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Staff Development: The easiest budget to cut (but should it be?)

Edd Brown, Operations Director for Quality Improvement, FE Associates

In a climate where funding is tighter, external pressures are driving more efficiencies, cost savings are to be expected. In this environment, there are usually areas of budget that are immediately at risk, with continuous professional development and staff training being one. But should they be? If these are some of the first things to go, are we not just storing up trouble for down the line – or is it a fair cop in place of front line delivery?


Once the mandatory CPD hours disappeared from FE, staff development lost some of its profile – but not its importance. In the best providers, high quality professional development and support for staff is what sets them apart and senior leaders need to find ways to invest and create more time and opportunities for professional development.

After all, by investing in staff we allow them to put the learner first as they are increasingly able to directly improve student experiences and outcomes. Staff development should have its own strategy and framework for the year. It should outline the key focus and themes and how these will help achieve key performance indicators. This is essential in being able to measure impact.

The common inspection framework (CIF) is very clear about the importance of supporting and improving teaching, learning and assessment practice. My favourite judgement in the CIF is ‘staff reflect on and debate the way they teach’. How often do our staff development days/sessions create that culture? How often do those debates happen in staff rooms? My guess is not as often as we would like.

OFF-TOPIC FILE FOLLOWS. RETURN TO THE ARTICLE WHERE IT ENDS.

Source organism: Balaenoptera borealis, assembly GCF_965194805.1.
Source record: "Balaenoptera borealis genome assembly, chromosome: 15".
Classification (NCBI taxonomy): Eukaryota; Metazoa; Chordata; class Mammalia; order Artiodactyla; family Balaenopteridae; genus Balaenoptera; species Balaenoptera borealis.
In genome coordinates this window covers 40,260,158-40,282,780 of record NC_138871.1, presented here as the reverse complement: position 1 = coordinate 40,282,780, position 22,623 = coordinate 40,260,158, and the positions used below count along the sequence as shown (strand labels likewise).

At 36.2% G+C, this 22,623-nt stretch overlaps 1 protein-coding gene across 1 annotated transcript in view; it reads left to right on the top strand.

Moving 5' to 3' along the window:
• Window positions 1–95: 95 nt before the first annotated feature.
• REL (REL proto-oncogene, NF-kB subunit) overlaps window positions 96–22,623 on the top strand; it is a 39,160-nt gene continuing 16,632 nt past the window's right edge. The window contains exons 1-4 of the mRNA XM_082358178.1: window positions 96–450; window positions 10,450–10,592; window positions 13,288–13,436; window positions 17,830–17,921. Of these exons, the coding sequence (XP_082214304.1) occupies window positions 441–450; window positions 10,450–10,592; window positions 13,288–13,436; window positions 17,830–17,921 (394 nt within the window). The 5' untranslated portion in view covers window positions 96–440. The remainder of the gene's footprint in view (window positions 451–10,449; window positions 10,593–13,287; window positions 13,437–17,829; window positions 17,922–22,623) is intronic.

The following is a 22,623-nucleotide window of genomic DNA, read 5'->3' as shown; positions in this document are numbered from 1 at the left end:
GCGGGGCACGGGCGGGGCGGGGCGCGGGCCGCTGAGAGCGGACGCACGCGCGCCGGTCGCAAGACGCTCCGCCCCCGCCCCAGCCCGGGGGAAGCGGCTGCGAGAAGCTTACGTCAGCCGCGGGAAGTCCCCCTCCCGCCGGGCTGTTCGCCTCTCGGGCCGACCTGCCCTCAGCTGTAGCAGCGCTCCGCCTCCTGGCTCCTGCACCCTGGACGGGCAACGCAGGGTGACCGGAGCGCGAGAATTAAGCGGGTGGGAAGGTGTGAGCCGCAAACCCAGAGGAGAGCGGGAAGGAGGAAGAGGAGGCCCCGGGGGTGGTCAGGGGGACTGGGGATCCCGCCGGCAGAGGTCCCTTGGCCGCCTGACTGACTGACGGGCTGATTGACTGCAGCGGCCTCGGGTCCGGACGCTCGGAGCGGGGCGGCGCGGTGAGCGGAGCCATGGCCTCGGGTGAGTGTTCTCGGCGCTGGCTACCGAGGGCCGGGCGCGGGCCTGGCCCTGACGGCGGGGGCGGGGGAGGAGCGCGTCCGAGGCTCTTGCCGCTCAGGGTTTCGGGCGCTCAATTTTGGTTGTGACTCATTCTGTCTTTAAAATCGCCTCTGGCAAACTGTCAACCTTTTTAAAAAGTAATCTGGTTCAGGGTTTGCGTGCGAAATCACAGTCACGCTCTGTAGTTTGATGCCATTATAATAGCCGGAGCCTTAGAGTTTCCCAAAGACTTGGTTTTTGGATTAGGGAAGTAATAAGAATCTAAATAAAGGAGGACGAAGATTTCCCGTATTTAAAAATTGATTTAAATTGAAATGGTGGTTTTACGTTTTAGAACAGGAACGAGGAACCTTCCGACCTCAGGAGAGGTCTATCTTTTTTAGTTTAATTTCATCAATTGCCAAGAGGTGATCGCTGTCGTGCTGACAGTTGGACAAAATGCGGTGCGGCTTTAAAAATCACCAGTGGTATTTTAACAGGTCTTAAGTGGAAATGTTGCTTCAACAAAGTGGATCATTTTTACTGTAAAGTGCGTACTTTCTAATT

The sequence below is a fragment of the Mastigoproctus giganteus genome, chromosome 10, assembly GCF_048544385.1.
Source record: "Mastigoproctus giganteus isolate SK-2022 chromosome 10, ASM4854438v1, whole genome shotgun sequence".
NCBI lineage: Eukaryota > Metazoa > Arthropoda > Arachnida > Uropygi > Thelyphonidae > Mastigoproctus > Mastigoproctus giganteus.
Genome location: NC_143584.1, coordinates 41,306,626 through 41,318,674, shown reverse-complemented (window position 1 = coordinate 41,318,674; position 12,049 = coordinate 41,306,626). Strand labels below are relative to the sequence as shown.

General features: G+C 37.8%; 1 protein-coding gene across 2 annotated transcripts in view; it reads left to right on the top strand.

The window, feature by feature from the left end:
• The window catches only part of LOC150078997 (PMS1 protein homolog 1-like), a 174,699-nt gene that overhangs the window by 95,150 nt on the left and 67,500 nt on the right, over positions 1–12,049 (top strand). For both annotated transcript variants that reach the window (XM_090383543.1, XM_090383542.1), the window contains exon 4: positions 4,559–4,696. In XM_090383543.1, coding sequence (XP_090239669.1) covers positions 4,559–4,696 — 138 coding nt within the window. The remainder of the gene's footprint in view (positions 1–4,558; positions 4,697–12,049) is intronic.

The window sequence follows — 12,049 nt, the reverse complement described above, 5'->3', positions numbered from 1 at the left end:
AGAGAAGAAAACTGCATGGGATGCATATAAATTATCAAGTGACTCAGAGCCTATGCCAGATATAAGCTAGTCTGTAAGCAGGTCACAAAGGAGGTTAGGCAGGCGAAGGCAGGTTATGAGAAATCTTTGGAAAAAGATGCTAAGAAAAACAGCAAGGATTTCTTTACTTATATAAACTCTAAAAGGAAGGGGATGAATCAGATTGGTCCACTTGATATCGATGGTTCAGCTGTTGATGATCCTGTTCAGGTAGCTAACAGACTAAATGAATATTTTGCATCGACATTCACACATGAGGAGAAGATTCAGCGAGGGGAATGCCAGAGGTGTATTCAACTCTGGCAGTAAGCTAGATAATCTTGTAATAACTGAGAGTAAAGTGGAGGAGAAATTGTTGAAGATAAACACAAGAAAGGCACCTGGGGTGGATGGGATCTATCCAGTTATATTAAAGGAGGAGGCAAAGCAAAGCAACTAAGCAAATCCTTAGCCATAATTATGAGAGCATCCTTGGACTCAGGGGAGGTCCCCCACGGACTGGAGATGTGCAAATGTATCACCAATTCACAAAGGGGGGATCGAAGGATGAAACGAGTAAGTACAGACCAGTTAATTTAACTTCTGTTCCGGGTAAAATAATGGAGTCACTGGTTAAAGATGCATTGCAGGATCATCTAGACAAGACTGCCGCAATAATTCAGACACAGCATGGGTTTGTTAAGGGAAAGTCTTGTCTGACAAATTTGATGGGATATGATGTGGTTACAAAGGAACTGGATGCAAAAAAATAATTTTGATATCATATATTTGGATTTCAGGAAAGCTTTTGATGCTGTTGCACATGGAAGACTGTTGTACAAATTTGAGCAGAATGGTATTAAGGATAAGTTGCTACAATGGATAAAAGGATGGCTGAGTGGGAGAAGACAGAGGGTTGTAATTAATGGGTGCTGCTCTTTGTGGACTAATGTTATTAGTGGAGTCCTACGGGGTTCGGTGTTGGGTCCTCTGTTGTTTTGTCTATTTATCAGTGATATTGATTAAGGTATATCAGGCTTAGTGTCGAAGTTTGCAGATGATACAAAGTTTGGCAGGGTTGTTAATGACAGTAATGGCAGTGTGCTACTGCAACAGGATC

The CIF goes on to say ‘staff feel deeply involved in their professional development. Leaders have created a climate in which staff are motivated and trusted to take risks and innovate in ways that are right for their learners’. How often are staff involved in setting their own agenda for professional development? in most cases this process is ‘done to them’ or recommended because of something observed. If this is the case, will they ever feel fully involved or embrace staff development?

In Professor John Hattie’s latest research on visible learning, ‘Collective Teacher Efficacy’ is now the new number one factor with an effect size of 1.57 (0.4 is average). This is a process in which teachers have high expectations for their learners and believe they can achieve.

Teachers collaborate within a structure but are given some autonomy to make decisions about how best to motivate or engage learners and ensure they progress. This sounds like a nice framework for CPD to my mind.

We need to also acknowledge that ‘mandatory’ sessions are going to form part of any staff development plan. If this doesn’t happen, how else can we ensure that staff receive key updates on areas such as safeguarding and Prevent, or leaders and managers are developing observation themes and college priorities?

Approaches to developing staff

Staff development should have its own strategy and framework for the year. It should outline the key focus and themes and how these will help achieve key performance indicators. This is essential in being able to measure impact.

But, overall, these development strategies should aim to balance the above types of activities with a personalised programme that meets the needs of the individual.

In practice, what we see with highly-effective staff development programmes and support, is that they are accessible for staff all the time. Consider the impact of suggesting an area for development for an individual, providing them with a target but them not being able to address that area because the next inset day is six weeks away. How many fractional or part time staff do you have who miss inset days because it is not a working day? This means that constant accessibility is a crucial factor.

Taking action – what are the options available?

  1. Advanced Practitioners / Learning Coaches: Common place in providers now and one of the most powerful resources you can have. My guess is your numbers over the last couple of years have decreased and their case load and expectations have increased? Their developmental observations, 1:1 coaching and delivery at INSET days can have a significant impact on developing staff. You need to consider the size of the team and investing in their development / training to maximise their impact.